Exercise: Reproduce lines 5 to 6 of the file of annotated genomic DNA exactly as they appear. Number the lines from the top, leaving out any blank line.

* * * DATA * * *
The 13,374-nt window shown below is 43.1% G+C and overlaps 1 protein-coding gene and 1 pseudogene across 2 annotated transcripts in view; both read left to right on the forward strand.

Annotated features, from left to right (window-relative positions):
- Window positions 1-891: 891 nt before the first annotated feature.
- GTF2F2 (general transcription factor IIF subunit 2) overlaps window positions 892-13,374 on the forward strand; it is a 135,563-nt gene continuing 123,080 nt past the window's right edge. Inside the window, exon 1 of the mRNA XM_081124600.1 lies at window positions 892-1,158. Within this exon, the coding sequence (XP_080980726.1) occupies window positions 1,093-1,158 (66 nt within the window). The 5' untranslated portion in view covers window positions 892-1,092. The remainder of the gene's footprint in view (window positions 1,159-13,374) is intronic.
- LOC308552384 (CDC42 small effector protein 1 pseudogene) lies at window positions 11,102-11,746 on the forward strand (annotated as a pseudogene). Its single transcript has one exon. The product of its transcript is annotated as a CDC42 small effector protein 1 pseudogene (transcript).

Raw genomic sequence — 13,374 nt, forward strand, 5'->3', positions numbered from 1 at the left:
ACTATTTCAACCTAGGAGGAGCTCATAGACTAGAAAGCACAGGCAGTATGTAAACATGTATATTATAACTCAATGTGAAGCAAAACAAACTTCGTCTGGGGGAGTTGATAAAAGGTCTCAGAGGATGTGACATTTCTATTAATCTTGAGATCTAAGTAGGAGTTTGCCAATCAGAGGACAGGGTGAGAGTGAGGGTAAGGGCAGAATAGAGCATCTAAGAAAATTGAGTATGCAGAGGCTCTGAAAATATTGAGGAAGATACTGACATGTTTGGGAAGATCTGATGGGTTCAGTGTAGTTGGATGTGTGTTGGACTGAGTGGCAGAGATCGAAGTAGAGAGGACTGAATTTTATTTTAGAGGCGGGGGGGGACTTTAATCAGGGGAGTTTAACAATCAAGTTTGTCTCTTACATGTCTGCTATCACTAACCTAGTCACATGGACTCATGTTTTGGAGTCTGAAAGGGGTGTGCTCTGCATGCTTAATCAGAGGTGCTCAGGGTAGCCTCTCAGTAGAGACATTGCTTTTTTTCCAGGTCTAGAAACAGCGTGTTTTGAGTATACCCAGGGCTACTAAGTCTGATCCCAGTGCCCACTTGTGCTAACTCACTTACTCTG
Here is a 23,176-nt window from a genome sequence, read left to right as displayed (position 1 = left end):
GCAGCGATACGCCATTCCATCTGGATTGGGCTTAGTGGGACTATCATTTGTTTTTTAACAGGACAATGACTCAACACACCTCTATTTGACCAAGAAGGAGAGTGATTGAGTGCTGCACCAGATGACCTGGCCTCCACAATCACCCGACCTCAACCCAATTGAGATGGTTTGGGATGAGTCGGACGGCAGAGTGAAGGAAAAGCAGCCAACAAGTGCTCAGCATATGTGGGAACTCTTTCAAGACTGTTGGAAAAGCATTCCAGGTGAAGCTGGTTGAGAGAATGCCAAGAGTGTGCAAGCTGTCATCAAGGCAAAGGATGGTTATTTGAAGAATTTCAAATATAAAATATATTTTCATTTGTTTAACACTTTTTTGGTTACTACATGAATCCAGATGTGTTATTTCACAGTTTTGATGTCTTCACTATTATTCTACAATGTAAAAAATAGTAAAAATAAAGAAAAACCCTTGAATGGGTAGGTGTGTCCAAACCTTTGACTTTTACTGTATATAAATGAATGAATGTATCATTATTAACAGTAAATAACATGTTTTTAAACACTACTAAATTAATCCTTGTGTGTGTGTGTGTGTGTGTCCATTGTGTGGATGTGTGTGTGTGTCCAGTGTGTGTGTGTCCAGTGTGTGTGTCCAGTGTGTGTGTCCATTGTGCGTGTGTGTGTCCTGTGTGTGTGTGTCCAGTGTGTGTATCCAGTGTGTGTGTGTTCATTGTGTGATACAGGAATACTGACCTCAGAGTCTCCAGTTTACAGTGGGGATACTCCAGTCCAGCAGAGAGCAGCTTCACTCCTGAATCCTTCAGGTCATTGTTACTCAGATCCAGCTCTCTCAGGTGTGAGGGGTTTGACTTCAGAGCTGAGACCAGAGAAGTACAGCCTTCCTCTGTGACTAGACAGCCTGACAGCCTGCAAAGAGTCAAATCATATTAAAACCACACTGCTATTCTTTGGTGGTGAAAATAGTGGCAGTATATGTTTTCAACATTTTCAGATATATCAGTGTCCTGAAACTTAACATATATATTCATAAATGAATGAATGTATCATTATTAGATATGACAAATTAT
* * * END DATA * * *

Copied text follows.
- LOC308552384 (CDC42 small effector protein 1 pseudogene) lies at window positions 11,102-11,746 on the forward strand (annotated as a pseudogene). Its single transcript has one exon. The product of its transcript is annotated as a CDC42 small effector protein 1 pseudogene (transcript).

Raw genomic sequence — 13,374 nt, forward strand, 5'->3', positions numbered from 1 at the left: